횡단하는 물질의 세계 / NOTHING MAKES ITSELF
Trans-corporeality, as a theoretical site, is where corporeal theories, environmental theories, and science studies meet and mingle in productive ways. Furthermore, the movement across human corporeality and nonhuman nature necessitates rich, complex modes of analysis that travel through the entangled territories of material and discursive, natural and cultural, biological and textual.1
American literary scholar and ecocultural theorist Stacy Alaimo’ s term “transcorporeality” redefines the relationship between humans, technology, and the environment as the fluidity among materials. It breaks away from human-imposed dichotomies and supposes the interconnection, interaction, and intertwinement between the human and nonhuman bodies. Based on the transversality of materials, ARKO Art Center’s multidisciplinary arts festival Nothing Makes Itself2 deviates from some of the ideological conflicts between technological progress and environment conservation and introduces a future of virtuous cycle—where humans, technology, and the environment become one organic union and must live in symbiosis. This stance stays away from allowing the dystopian views of the climate crisis era, interlocked with the image of apocalyptic earth reinstated to a great extent, to simply accept the unity of nature and humans with the shared fate as the justification for all the disastrous phenomena and their causes. In other words, it aims to resist separating itself from the mechanism of fluid interconnections between humans and nature and simply observing the current situation from a particular field or point of view. The festival looks beyond the symbolic images hanging over modern society and pays attention to each individual’s life and burden of reality.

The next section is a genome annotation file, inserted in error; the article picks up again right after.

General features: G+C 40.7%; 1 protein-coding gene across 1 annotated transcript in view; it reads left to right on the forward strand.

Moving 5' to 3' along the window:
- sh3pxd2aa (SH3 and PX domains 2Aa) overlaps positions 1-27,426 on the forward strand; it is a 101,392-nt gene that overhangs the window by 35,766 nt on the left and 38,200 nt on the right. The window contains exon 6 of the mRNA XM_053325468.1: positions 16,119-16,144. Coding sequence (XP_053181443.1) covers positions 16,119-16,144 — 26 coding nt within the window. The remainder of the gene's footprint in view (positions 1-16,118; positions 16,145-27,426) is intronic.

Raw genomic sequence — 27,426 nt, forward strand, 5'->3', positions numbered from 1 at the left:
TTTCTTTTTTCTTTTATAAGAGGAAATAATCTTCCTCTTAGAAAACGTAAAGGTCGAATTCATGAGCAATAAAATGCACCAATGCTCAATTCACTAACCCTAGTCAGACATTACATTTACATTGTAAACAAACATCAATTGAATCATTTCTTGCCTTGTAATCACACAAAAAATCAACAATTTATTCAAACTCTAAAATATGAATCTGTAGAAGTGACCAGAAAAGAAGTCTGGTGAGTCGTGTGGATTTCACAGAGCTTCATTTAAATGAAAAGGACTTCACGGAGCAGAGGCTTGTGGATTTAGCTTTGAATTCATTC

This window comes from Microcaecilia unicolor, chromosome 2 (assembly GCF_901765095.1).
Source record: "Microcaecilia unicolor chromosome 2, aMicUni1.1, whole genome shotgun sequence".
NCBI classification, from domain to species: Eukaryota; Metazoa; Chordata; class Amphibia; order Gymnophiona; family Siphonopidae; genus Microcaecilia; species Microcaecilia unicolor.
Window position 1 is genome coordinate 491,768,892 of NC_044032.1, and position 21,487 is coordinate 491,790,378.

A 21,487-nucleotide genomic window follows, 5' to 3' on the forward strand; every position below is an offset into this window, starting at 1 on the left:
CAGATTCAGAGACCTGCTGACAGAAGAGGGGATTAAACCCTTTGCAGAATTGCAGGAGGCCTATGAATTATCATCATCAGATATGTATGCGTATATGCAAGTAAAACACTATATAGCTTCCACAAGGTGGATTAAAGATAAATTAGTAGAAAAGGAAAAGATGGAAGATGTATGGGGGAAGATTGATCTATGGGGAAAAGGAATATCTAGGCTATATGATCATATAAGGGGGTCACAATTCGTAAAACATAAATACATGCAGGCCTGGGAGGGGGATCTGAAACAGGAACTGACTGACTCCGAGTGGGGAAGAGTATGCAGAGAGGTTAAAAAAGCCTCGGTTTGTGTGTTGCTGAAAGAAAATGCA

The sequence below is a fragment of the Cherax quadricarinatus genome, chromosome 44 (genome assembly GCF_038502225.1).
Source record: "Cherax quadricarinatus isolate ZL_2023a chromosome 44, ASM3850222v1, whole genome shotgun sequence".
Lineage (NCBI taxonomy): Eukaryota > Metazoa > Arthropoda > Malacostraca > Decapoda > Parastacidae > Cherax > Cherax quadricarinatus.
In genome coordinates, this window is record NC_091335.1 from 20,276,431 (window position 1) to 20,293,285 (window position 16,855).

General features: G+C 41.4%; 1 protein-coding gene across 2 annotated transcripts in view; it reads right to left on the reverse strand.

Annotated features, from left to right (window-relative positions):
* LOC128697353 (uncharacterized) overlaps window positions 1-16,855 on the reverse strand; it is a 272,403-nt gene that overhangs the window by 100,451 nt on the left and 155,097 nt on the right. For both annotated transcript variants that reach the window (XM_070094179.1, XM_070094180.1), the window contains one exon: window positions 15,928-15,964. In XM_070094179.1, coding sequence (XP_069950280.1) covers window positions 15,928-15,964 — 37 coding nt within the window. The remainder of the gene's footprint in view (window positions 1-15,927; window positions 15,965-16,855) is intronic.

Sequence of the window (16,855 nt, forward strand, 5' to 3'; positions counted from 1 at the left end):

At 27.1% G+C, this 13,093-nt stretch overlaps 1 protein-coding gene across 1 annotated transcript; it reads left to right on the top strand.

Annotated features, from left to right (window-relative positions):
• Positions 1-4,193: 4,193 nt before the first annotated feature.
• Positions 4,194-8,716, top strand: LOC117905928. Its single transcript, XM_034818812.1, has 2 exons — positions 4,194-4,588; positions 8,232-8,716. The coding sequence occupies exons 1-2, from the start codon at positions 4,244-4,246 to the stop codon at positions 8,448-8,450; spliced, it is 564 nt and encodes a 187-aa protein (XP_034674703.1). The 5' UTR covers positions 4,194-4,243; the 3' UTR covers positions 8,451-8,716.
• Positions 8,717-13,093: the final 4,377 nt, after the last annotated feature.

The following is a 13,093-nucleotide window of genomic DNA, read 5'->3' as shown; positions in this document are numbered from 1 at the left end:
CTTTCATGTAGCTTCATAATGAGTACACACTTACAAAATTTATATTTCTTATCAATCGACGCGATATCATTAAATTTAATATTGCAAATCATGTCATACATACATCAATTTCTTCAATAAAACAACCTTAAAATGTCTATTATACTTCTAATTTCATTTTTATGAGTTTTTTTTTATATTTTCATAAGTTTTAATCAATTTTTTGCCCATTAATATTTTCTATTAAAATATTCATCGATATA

It does so while disrupting the cognitive frame of human-nature division to acknowledge diverse principles, which have been overlooked in human history. Furthermore, it focuses on the values represented in art with more diversified introspections and voices to rebuild the connection between humans, technology, and the environment.
Works produced with support from The Danish Arts Foundation
ARKO, Art Council Korea, Seoul, 2021
With support from The Danish Arts Foundation
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